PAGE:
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AdMit Tech Breakthrough Product können Sie die gewünschten Inhalte direkt auf Ihren Großbildfernseher streamen.South China Morning PostBritain’s rule of Hong Kong was ‘occupation’, say draft teaching materials for revamped liberal studies
Britain’s rule of Hong Kong was an “occupation which violated international conventions” according to draft teaching materials for revamped liberal studies courses that a major publisher has sent to teachers throughout the city. The learning materials also described the return of government to China in 1997 as Beijing “resuming the exercise of sovereignty over Hong Kong”, whereas “handover” was exclusively used to describe the event in the company’s textbooks for the subject before. Teachers said the revisions, which were part of a wider revamp of the mandatory subject for older students, could narrow room for classroom discussion of Hong Kong history.Do you have questions about the biggest topics and trends from around the world? Get the answers with SCMP Knowledge, our new platform of curated content with explainers, FAQs, analyses and infographics brought to you by our award-winning team. “If this is the only narrative that Hong Kong teachers can teach students, we may only be able to touch on this one sole perspective in future,” said one educator with more than a decade of experience. The materials developed by Ling Kee Publishing were sent to schools this week to help teachers prepare classes for Form Four students starting in September when the overhauled subject will be renamed “citizenship and social development” with a greater emphasis on patriotism, national development and lawfulness. Publishers have been distributing new teaching materials to schools recently but all of them must be vetted by the Education Bureau under changes adopted last year. Ling Kee’s version also said the Chinese government had “never recognised the effectiveness of unfair treaties” between the Qing dynasty (1644-1911) and Britain. What is liberal studies in Hong Kong and why is it controversial? “Over the more than 100 years before the handover, Britain’s governance of Hong Kong was an act of occupation which had violated international conventions,” the book stated. “China did not recognise unequal treaties and had never given up sovereignty over Hong Kong’s territories.” Britain took possession of Hong Kong in three waves. The queen of England and the emperor of China ratified the Treaty of Nanking in 1842, ceding Hong Kong Island to Britain, with control of Kowloon Peninsula following under the Convention of Peking in 1860. The New Territories were added under a 99-year lease in 1898. Another veteran liberal studies teacher said he had not seen the phrase that Britain’s “occupation of [Hong Kong] had violated international conventions” in school textbooks before and which was in contrast with many Hongkongers’ understanding. “Questions will arise among many people why the narrative of Britain occupying Hong Kong illegally should prevail,” he said. “Students may also question if the subject acts as a purpose of political propaganda and if teachers are helping to promote that.” The latest changes are in line with broader trends in Hong Kong. Previous editions of some publishers’ history textbooks, including one from Ling Kee, had used the description of China “resuming the exercise of sovereignty” over Hong Kong. In 2018, the government’s protocol office edited language on its website to remove mention of “handover of sovereignty”, while education officials had requested at least one history textbook replace the words “taking back” to describe the 1997 event as education minister Kevin Yeung Yun-hung said China had “always had sovereignty over Hong Kong”. Teachers divided over controversial changes to liberal studies Beijing also used the term “resume the exercise of sovereignty” over Hong Kong in the 1984 Sino-British Joint Declaration, while Britain said “restoring Hong Kong” to China. The preliminary revisions also reflect the government’s increasing emphasis on national security. Apart from detailing the four offences listed under the Beijing-imposed law, namely secession, subversion, terrorism and collusion with foreign forces, the materials stress an individual’s responsibility to protect national security, saying the law could “stabilise society, improve investments and protect human rights”. Unlike previous liberal studies textbooks that gave opposing political views, the new materials omitted mention of the wide public backlash to the law, a change teachers said was “not unexpected” given that previous guidelines from education authorities stressed the topic was not up for debate. Liberal studies, which was introduced in 2009 to raise students’ social awareness and develop their critical thinking skills, came under attack by pro-Beijing politicians who blamed it for radicalising young people during the 2019 anti-government protests. An Education Bureau spokeswoman said Ling Kee’s books had not been reviewed and discussions with publishers on vetting arrangements were ongoing. She added that “Hong Kong is an inseparable part of China” and teaching materials should help pupils “correctly” understand the relation of Hong Kong to the nation. The Post has reached out to the publisher for comment.More from South China Morning Post:A cause of anti-government protests or an essential tool to teach the young to think for themselves? Row over liberal studies rumbles onAbout 70 per cent of Hong Kong teachers polled support proposed revamp of liberal studiesCritical thinking must remain end result of Hong Kong liberal studies moveDon’t blame liberal studies for Hong Kong’s political crisis – taught well, the subject could actually help defuse extremismThis article Britain’s rule of Hong Kong was ‘occupation’, say draft teaching materials for revamped liberal studies first appeared on South China Morning PostFor the latest news from the South China Morning Post download our mobile app. Copyright 2021.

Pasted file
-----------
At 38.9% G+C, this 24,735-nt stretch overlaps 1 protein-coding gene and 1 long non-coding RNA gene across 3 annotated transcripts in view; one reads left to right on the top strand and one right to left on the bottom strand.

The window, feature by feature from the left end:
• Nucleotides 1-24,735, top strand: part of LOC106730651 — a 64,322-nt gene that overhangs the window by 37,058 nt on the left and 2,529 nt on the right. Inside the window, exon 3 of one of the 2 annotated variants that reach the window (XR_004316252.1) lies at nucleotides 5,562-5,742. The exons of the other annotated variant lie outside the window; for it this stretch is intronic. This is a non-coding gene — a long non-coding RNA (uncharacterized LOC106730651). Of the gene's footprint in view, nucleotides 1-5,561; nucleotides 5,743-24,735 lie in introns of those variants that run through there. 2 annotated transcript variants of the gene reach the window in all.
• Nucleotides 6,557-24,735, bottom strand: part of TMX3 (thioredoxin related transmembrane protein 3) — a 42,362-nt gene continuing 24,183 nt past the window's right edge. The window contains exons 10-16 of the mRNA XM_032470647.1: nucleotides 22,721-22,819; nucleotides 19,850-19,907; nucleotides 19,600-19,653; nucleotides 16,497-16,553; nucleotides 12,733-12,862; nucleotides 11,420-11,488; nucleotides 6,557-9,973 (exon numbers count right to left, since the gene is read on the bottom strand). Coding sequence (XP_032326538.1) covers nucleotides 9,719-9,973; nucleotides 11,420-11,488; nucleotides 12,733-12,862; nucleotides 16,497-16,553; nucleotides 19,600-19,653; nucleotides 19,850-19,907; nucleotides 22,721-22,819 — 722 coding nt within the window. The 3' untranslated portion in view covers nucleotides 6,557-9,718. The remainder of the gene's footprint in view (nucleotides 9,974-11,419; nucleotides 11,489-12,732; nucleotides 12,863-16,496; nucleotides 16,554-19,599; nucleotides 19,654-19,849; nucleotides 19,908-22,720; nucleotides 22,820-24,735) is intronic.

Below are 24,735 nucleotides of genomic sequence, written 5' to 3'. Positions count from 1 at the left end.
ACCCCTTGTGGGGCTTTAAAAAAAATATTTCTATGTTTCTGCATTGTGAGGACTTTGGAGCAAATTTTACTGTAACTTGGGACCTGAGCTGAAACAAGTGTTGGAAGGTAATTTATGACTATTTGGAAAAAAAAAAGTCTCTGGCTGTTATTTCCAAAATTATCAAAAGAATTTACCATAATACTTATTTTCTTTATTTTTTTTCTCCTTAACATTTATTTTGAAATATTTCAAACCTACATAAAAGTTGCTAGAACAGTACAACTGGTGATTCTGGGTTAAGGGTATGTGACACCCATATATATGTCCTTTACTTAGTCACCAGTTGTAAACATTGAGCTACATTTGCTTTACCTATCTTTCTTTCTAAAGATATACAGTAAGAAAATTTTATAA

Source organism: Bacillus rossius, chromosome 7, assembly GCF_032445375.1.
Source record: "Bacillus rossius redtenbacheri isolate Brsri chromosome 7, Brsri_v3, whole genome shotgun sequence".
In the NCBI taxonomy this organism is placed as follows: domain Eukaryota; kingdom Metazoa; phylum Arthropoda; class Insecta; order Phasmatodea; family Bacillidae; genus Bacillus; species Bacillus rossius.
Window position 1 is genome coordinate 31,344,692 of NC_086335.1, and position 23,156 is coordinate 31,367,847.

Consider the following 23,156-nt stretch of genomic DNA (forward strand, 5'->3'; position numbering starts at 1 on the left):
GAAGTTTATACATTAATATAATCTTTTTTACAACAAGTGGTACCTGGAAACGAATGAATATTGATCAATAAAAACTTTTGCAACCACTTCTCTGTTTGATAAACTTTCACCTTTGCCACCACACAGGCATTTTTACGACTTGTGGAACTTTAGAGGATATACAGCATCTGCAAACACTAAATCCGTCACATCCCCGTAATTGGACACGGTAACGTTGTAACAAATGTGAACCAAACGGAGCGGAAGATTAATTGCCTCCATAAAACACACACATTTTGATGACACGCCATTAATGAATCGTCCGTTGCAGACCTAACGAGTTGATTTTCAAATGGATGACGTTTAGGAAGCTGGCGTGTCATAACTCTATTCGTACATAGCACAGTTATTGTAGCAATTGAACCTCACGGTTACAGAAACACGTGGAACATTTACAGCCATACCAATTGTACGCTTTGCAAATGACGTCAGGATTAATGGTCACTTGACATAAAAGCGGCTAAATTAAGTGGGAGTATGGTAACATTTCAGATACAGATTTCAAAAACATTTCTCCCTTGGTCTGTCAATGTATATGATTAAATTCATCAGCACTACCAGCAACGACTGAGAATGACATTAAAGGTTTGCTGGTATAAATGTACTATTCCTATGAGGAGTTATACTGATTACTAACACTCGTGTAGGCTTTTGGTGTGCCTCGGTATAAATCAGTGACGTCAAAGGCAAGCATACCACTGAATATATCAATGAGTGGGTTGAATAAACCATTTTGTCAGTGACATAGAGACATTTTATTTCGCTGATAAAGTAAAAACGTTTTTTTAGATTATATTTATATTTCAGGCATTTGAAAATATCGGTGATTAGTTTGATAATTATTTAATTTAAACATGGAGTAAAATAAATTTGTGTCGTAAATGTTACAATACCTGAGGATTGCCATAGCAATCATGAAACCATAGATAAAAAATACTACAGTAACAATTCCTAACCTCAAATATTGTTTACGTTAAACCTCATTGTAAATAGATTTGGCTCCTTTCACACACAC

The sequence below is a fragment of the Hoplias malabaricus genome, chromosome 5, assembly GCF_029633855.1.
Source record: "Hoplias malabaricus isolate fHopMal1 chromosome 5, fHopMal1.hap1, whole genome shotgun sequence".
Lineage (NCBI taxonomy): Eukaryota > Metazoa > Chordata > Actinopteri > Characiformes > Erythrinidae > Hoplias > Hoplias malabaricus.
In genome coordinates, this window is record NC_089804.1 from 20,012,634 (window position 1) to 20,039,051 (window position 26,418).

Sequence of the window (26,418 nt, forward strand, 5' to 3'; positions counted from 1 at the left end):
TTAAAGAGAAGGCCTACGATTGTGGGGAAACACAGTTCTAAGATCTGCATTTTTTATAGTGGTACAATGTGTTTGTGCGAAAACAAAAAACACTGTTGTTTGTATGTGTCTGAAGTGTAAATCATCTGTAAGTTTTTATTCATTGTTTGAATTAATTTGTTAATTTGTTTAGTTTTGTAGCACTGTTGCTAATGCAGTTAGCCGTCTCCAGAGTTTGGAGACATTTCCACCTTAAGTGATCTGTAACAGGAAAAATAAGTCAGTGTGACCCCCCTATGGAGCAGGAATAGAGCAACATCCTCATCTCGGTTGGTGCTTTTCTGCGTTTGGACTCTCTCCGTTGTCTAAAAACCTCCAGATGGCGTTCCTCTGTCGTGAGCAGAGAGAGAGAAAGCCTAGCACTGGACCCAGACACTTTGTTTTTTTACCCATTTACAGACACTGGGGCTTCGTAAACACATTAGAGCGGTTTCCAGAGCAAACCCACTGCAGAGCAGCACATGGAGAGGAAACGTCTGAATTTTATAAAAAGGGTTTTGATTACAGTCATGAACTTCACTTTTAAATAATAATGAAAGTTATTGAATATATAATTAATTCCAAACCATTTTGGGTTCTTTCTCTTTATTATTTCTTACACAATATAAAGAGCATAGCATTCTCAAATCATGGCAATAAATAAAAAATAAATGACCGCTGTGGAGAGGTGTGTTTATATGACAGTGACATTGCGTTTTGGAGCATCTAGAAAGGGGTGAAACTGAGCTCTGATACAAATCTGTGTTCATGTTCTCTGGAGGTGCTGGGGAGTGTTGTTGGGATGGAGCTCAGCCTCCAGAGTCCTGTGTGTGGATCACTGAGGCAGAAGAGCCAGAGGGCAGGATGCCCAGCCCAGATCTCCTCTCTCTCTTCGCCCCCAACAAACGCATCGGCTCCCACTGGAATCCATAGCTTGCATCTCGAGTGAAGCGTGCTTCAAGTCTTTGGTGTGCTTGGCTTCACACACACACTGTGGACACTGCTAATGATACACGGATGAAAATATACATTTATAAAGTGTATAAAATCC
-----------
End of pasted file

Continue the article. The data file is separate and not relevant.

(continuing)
a day agoUSTR Katherine Tai under pressure on Asia-Pacific trade pactUS Trade Representative Katherine Tai came under pressure in a Senate hearing over whether America should seek entry to the Asia-Pacific trade pact that Washington withdrew from in 2017 and faced backlash for her backing of a proposal to waive coronavirus vaccine patent protections. Tai’s hearing before the Senate Finance Committee reflected strong bipartisan support for talks regarding the Trans-Pacific Partnership (TPP) that was revised by the remaining 11 signatories including Japan, Canada and Mexico after former president Donald Trump pulled the US out and came into effect as the Comprehensive and Progressive Agreement for Trans-Pacific Partnership (CPTPP) in 2018. “A number of us have talked about the TPP, whether in some revised and updated form, but the geopolitics of that seem very obvious as well as the economic benefits,” said Senator John Cornyn, a Republican from Texas.Do you have questions about the biggest topics and trends from around the world? Get the answers with SCMP Knowledge, our new platform of curated content with explainers, FAQs, analyses and infographics brought to you by our award-winning team. “The one thing that we have in the United States that China does not have is friends, and I think it will do nothing but enhance our national security and our economic security by banding together with like minded countries in the region.” China’s exclusion from the TPP, negotiated during the administration of former president Barack Obama, was a key attribute for the US and other countries looking to check the regional influence Beijing had been gaining in tandem with its economic growth, even if such sentiments were never openly expressed. As voter sentiment turned sharply against global trade in the run-up to the 2016 presidential election, Trump made withdrawal one of his first official acts. US ‘made wrong move in response’ to China’s tech challenge Beijing then integrated itself more deeply into the region’s trade ties last year as leaders from China, Japan, South Korea, Australia, New Zealand and the 10 members of the Association of Southeast Asian Nations (Asean) ratified the Regional Comprehensive Economic Partnership (RCEP). Mike Crapo, the senior Republican on the Senate committee called RCEP “China’s model for what trading relationships in the region should look like”. “In the absence of US leadership in the region, our allies will have to look elsewhere,” said the senator from Idaho. “If the United States has to pursue a worker-centred trade policy we need to be mindful that American workers lose when China writes the rules.” Benjamin Cardin, a Democrat from Maryland raised the same concern. “It’s important that we expand our trading opportunities with countries in [the Asia-Pacific] region,” he said. “We’re not a member of the Trans-Pacific Partnership, we find China extremely engaged, so what is our strategy to deal with China’s influence?” When pressed directly on whether she would seek negotiations with CPTPP members on Washington’s possible entry, Tai reiterated her stance that negotiations would require support from the trading bloc for a “worker-centred” trade policy that does not stop enriching manufacturers. She also alluded to the need for strong bipartisan support for CPTPP negotiations, noting that domestic political opposition to the pact’s first incarnation doomed the effort. Could a win for Joe Biden see the US re-engaging on global trade? “There are a lot of good [trading] partners … that are very interested in engaging with US leadership again that will be there,” said Tai, adding that she wants “to ensure that as we are taking steps … to make sure that we are effective, and that we are pursuing a vision that is well supported, here at home, on a very strong and robust bipartisan basis”. Perceptions of China as an economic threat have gained more momentum since the 2016 election, helping to overcome opposition to an Asian-focused trade pact, said Neysun Mahboubi, a research scholar at University of Pennsylvania’s Centre for the Study of Contemporary China. “The utility of TPP for purposes of competing with China, economically, is overwhelmingly apparent,” said Mahboubi, who also cautioned that “there remain countervailing domestic politics” to be overcome before bipartisan support is strong enough for Washington to join. Some labour unions, including the International Association of Machinists and Aerospace Workers (IAM), for example, opposed the United States-Mexico-Canada Agreement, Trump‘s signature trade deal. Congress passed the USMCA, a revised and more labour-friendly version of the North American Free Trade Agreement (Nafta) last year, although IAM president Robert Martinez Jnr announcing after its passage that accord did not do enough to stop the outsourcing of hundreds of thousands of jobs to Mexico. There was less agreement among the senators on the patent waiver front in Wednesday’s hearing. The message was mostly split between criticism from Republicans and encouragement from Democrats, with the exception of Bob Menendez from New Jersey, who chided Tai for not engaging in “appropriate congressional consultation” before making her announcement last week. Many of the Republicans warned that such a move would undercut health care technology innovation that will be needed to fight additional infection surges as well as future pandemics. “Why would we expect American innovators to make massive new investments in medical research, in carbon capture, in clean energy and advanced technologies, if they risk losing intellectual property during the next thing that is truly a global crisis?” said John Barrasso, a Republican senator from Wyoming. US trade representative expects to meet China’s Liu He ‘in the near term’ Other Republican used the same line of argument. “I am aware of no evidence whatsoever, that this step is going to enhance vaccine availability in developing countries,” said Patrick Toomey, a Pennsylvania Republican. “It could quite possibly be the contrary … there are many safety concerns, for instance, [about] facilities around the world that just don’t have the technology to make this properly. “Frankly, I think it undermines our ability to deal with the next crisis, including the possibility of the next iteration of this crisis,” Toomey said. Tai pushed back against Republicans, pointing out that the pandemic remained out of control in many parts of the world, and would continue to drag economic growth in the US and globally until government action was taken to make vaccines more widely available. She also stressed that no final decision would be made before consensus was reached within the framework of the World Trade Organization.More from South China Morning Post:US agrees to remove Xiaomi from trade blacklist after lawsuitUS Trade Representative Katherine Tai says she expects to meet Chinese counterpart Liu He ‘in the near term’US-China relations: trade talks will take place ‘when the time is right’, says new US Trade Representative Katherine TaiSenate confirms Katherine Tai as US Trade RepresentativeThis article USTR Katherine Tai under pressure on Asia-Pacific trade pact first appeared on South China Morning PostFor the latest news from the South China Morning Post download our mobile app. Copyright 2021. headtopics.comRead more: Yahoo Singapore »